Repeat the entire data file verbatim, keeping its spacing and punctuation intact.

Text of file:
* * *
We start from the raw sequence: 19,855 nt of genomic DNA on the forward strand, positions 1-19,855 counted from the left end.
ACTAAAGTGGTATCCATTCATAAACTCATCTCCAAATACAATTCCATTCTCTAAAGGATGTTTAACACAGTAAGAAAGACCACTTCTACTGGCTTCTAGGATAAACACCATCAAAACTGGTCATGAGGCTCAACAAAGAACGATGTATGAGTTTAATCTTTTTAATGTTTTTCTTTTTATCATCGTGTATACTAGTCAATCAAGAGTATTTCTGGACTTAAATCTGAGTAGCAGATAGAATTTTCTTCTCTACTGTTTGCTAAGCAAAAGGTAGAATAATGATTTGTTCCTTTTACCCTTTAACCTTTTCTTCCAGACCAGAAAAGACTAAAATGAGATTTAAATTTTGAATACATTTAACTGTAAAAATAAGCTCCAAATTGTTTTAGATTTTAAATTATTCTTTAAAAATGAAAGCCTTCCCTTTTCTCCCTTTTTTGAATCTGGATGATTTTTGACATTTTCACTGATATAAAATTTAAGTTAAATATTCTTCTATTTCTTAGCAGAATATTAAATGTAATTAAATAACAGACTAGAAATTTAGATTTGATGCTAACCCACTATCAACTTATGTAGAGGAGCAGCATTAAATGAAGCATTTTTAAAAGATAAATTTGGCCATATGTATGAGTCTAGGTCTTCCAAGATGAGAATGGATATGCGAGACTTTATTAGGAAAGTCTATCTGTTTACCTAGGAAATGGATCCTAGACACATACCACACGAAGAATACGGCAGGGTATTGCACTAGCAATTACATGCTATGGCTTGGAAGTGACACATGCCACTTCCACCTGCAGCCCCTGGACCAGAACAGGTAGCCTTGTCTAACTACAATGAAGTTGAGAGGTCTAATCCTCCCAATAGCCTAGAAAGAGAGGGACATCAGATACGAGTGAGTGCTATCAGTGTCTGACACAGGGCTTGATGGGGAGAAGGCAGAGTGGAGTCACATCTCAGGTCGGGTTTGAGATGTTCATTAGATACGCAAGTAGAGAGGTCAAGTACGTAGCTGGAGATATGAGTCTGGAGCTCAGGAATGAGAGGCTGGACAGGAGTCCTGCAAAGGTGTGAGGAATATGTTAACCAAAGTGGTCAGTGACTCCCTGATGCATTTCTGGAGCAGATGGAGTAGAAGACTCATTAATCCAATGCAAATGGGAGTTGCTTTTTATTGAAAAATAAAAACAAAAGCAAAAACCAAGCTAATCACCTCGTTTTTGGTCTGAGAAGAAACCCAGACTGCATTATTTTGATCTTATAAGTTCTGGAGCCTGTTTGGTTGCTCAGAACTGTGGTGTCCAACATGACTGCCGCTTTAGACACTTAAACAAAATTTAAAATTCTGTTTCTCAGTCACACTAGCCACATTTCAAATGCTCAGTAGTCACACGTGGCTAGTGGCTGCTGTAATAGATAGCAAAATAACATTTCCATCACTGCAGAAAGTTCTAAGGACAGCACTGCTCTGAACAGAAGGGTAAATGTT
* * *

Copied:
We start from the raw sequence: 19,855 nt of genomic DNA on the forward strand, positions 1-19,855 counted from the left end.
ACTAAAGTGGTATCCATTCATAAACTCATCTCCAAATACAATTCCATTCTCTAAAGGATGTTTAACACAGTAAGAAAGACCACTTCTACTGGCTTCTAGGATAAACACCATCAAAACTGGTCATGAGGCTCAACAAAGAACGATGTATGAGTTTAATCTTTTTAATGTTTTTCTTTTTATCATCGTGTATACTAGTCAATCAAGAGTATTTCTGGACTTAAATCTGAGTAGCAGATAGAATTTTCTTCTCTACTGTTTGCTAAGCAAAAGGTAGAATAATGATTTGTTCCTTTTACCCTTTAACCTTTTCTTCCAGACCAGAAAAGACTAAAATGAGATTTAAATTTTGAATACATTTAACTGTAAAAATAAGCTCCAAATTGTTTTAGATTTTAAATTATTCTTTAAAAATGAAAGCCTTCCCTTTTCTCCCTTTTTTGAATCTGGATGATTTTTGACATTTTCACTGATATAAAATTTAAGTTAAATATTCTTCTATTTCTTAGCAGAATATTAAATGTAATTAAATAACAGACTAGAAATTTAGATTTGATGCTAACCCACTATCAACTTATGTAGAGGAGCAGCATTAAATGAAGCATTTTTAAAAGATAAATTTGGCCATATGTATGAGTCTAGGTCTTCCAAGATGAGAATGGATATGCGAGACTTTATTAGGAAAGTCTATCTGTTTACCTAGGAAATGGATCCTAGACACATACCACACGAAGAATACGGCAGGGTATTGCACTAGCAATTACATGCTATGGCTTGGAAGTGACACATGCCACTTCCACCTGCAGCCCCTGGACCAGAACAGGTAGCCTTGTCTAACTACAATGAAGTTGAGAGGTCTAATCCTCCCAATAGCCTAGAAAGAGAGGGACATCAGATACGAGTGAGTGCTATCAGTGTCTGACACAGGGCTTGATGGGGAGAAGGCAGAGTGGAGTCACATCTCAGGTCGGGTTTGAGATGTTCATTAGATACGCAAGTAGAGAGGTCAAGTACGTAGCTGGAGATATGAGTCTGGAGCTCAGGAATGAGAGGCTGGACAGGAGTCCTGCAAAGGTGTGAGGAATATGTTAACCAAAGTGGTCAGTGACTCCCTGATGCATTTCTGGAGCAGATGGAGTAGAAGACTCATTAATCCAATGCAAATGGGAGTTGCTTTTTATTGAAAAATAAAAACAAAAGCAAAAACCAAGCTAATCACCTCGTTTTTGGTCTGAGAAGAAACCCAGACTGCATTATTTTGATCTTATAAGTTCTGGAGCCTGTTTGGTTGCTCAGAACTGTGGTGTCCAACATGACTGCCGCTTTAGACACTTAAACAAAATTTAAAATTCTGTTTCTCAGTCACACTAGCCACATTTCAAATGCTCAGTAGTCACACGTGGCTAGTGGCTGCTGTAATAGATAGCAAAATAACATTTCCATCACTGCAGAAAGTTCTAAGGACAGCACTGCTCTGAACAGAAGGGTAAATGTT